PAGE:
The return of the once-rivalry between Nebraska and Oklahoma is here this weekend. It’s been a big story all week, and it also dominates this week’s Drake’s Takes.
Rivalries and tradition
Ahead of Nebraska’s game against Oklahoma, a renewing of a historic rivalry, I’ve mostly been making fun of people who remember the matchups for being old.
Perhaps I shouldn’t bring so much negativity, but oh well. The whole tradition conversation is fun to me in general, especially because I didn’t get into liking sports until middle school. My only memories of Nebraska come from its time in the Big Ten.
I haven’t been that invested in the success of any sports team for a couple years now, but even when I was, I just didn’t care that much about rivalries. Nebraska and Iowa games are usually fun, although the series has been one-sided in recent years. The only older rivalry I’ve been able to get invested in is Nebraska-Colorado, but that’s largely because I grew up in Colorado and have a lot of friends there.
Anyway, I’m not trying to dump on anyone for caring about this rivalry, or any rivalry. I’m sure if I had been around for those games, I’d care a bit more too. But, it is interesting to me that things will be different tomorrow.
Through this week, we’ve heard players talk about how they don’t know too much about this rivalry either. If they’re particularly juiced up about this game, it’ll be because it’s a top-five opponent, not because of what happened 50 years ago. There’s not much anyone can do to change that, and that’s okay.
On Saturday, hype about the rivalry will only be supplied by fans. The on-field product might not bring excitement either. That, again, is OK.
I’m too young to have any similar old tradition I really care about, but I can imagine it’ll be something like a treat.
Being massive underdogs against a top-five team is probably a bit more fun for some people when that top-five team is Oklahoma.
Nebraska impressed last weekend
I also do want to touch on stuff actually related to the team, though.
First, I was somewhat wrong about last weekend. I picked Nebraska to win, but did not think it’d control the game like it did. As much as there was to complain about — missed field goals, penalties wiping away scores, another special teams mishap — this was one of the most impressive games I had seen from the team.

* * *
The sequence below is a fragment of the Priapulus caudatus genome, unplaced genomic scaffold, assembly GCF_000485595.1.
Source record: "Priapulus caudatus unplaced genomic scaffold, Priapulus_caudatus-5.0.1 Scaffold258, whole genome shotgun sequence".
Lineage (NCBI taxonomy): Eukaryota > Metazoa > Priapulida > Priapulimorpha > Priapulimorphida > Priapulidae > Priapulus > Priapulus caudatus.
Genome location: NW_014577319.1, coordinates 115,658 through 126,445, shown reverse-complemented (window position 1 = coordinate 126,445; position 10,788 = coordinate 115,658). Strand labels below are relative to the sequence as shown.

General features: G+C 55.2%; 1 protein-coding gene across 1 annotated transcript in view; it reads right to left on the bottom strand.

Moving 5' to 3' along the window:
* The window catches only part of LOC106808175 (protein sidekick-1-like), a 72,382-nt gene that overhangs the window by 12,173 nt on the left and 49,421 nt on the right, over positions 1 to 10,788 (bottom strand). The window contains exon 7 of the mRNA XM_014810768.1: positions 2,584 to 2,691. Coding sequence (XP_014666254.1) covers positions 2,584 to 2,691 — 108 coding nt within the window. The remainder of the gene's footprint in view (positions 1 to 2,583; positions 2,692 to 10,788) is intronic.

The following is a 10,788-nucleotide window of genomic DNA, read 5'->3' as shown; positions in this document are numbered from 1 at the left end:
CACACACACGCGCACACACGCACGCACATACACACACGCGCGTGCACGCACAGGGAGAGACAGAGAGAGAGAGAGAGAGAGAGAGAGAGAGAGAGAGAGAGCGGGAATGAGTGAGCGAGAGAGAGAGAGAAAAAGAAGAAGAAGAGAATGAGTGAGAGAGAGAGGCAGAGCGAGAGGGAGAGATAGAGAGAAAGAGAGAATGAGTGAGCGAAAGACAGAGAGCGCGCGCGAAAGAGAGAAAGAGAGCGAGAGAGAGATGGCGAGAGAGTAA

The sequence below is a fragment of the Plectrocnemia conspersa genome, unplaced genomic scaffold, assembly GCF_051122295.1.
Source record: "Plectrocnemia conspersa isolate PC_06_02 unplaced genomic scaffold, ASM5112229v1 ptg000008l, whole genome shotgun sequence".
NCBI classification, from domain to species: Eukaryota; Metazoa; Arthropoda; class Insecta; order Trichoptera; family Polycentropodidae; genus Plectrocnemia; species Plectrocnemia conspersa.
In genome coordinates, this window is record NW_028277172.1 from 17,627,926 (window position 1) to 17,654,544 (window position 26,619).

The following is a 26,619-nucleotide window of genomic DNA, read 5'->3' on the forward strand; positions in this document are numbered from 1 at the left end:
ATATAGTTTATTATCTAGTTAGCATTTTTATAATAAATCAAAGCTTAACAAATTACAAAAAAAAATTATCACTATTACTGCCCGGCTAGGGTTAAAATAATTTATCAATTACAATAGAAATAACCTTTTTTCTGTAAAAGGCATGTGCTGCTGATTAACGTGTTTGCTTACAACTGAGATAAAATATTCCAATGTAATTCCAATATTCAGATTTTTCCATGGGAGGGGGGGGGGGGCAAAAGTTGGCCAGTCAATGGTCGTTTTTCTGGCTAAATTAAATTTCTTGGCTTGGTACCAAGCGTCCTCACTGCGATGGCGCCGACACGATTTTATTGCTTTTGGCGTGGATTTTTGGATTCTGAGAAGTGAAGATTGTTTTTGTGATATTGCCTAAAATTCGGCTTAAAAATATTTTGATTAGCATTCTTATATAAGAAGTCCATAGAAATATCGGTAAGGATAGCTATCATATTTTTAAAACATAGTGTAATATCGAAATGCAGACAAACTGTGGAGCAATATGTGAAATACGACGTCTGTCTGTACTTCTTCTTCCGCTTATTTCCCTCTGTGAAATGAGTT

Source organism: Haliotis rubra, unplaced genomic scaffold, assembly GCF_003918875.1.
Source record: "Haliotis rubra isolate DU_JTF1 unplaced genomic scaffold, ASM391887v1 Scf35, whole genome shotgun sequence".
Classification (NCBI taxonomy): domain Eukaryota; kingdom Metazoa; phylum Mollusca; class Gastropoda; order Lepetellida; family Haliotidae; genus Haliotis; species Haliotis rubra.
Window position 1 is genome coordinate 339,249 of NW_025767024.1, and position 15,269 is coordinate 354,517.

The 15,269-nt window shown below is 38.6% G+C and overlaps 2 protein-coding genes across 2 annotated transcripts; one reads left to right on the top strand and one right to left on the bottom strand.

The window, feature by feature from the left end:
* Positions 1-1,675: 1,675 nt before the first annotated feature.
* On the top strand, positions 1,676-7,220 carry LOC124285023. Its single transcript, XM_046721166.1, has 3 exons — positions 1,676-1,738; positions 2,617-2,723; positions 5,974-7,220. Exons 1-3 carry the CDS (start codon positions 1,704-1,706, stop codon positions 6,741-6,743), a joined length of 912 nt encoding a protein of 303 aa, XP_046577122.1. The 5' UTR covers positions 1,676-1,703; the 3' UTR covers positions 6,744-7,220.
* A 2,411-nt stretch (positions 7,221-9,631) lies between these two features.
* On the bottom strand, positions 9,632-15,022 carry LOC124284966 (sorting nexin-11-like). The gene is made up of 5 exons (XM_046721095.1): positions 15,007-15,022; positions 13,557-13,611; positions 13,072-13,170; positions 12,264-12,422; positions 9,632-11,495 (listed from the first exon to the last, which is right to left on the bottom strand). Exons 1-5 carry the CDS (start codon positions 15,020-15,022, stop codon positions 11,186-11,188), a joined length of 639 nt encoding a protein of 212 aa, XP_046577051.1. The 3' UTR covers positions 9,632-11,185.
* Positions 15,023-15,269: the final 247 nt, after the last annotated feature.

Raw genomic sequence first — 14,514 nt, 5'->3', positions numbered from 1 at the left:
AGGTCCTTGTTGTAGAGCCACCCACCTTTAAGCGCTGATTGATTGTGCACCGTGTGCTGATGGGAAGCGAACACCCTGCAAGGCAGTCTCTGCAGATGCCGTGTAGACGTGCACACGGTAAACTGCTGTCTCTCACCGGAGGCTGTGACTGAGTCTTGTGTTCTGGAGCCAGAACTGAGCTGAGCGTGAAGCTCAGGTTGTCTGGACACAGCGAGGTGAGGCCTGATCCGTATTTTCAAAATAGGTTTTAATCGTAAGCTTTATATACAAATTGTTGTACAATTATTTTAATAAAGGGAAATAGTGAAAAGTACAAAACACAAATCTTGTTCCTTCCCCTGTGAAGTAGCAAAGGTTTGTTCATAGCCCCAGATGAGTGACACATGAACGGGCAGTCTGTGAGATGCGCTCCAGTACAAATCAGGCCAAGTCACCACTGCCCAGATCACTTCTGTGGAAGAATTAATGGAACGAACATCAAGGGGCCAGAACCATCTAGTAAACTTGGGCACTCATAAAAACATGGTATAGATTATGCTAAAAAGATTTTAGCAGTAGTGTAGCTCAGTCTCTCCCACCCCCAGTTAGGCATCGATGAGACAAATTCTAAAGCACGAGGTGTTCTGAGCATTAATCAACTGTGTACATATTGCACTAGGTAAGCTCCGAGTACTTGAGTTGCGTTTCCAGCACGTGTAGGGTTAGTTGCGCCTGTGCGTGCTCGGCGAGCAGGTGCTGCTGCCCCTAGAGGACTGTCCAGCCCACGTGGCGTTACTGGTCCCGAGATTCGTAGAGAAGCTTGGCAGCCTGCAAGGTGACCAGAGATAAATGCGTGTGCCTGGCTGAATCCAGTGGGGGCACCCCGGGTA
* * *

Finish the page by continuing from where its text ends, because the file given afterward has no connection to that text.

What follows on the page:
Maybe this is me overrating Buffalo a bit. But my problem with Nebraska right now isn’t just that they make mistakes. Good teams make mistakes sometimes.
The problem as of recently has been where the Huskers are making these errors. Let’s look at some recent losses, starting with the season opener at Illinois. Nebraska can afford to make some errors against this team. What it can’t afford, however, is those errors giving Illinois points.
A botched punt return turned into a safety does that. A third-down interception overturned due to 30 yards worth of penalties does that. A fumble before the half returned for a touchdown does that.
Against Minnesota last year, an interception, 8-yard punt and fumble all gave the Gophers the ball in Nebraska territory and turned into 17 points. There were less instances of this against Iowa, but a fourth-quarter muffed punt and game-ending fumble fit into the category. Mistakes were also very costly in the Illinois game last year, but this might get too long if I go through those.
Nebraska has a defense that is good enough to stay in most Big Ten games and get a team to at least six wins. But in almost every loss, the offense has put it in terrible position. That wasn’t really the case against Buffalo, as most of the issues still left the Bulls with the ball a good distance into their own territory.
It’s possible none of this is relevant against Oklahoma. The Sooner offense could very well be too much for this defense. But if Nebraska does want to somehow stay in this game, the bar will be even higher. You can’t make the mistakes you can against Buffalo against Oklahoma.
Black football excellence
I feel like a nerd if I talk about football too much in one of these columns, but I can’t go without mentioning this one.
One of the better things I had the chance to read this week was how the Nebraska-Oklahoma rivalry in the 1970s doubled as a stage for Black football stars in a time when other states were still slow on integration.
The last all-white football team to win a championship was in 1969. When some of the more iconic games of the Nebraska-Oklahoma rivalry were happening, Black players still struggled to get opportunity elsewhere.
The Huskers were quicker to progress than many teams, but still went without a Black athlete for nearly 40 years prior to 1952. Bob Devaney then made it a priority in his tenure as head coach in the 1960s.
I not only mention this to reflect on the past, but to look at the present. This last week in the NFL, we saw a large number of Black quarterbacks shine. That doesn’t even include guys that are waiting to get their chances, like Trey Lance and Justin Fields.
It took a long time for Black people to be accepted in the game of football, and it’s taken longer for them to be accepted at quarterback.
It means a lot to me to see this advancement. I also really got into watching Nebraska football around the time Tommy Armstrong Jr. became the starting quarterback. That’s just a coincidence, but it helped to see someone that looked like me under center. Tomorrow, we’ll have two Black quarterbacks starting between the Huskers and Sooners.
Surely there’s still progress to be made, but it’s great to see so many Black quarterbacks playing at a high level now. I hope that trend continues.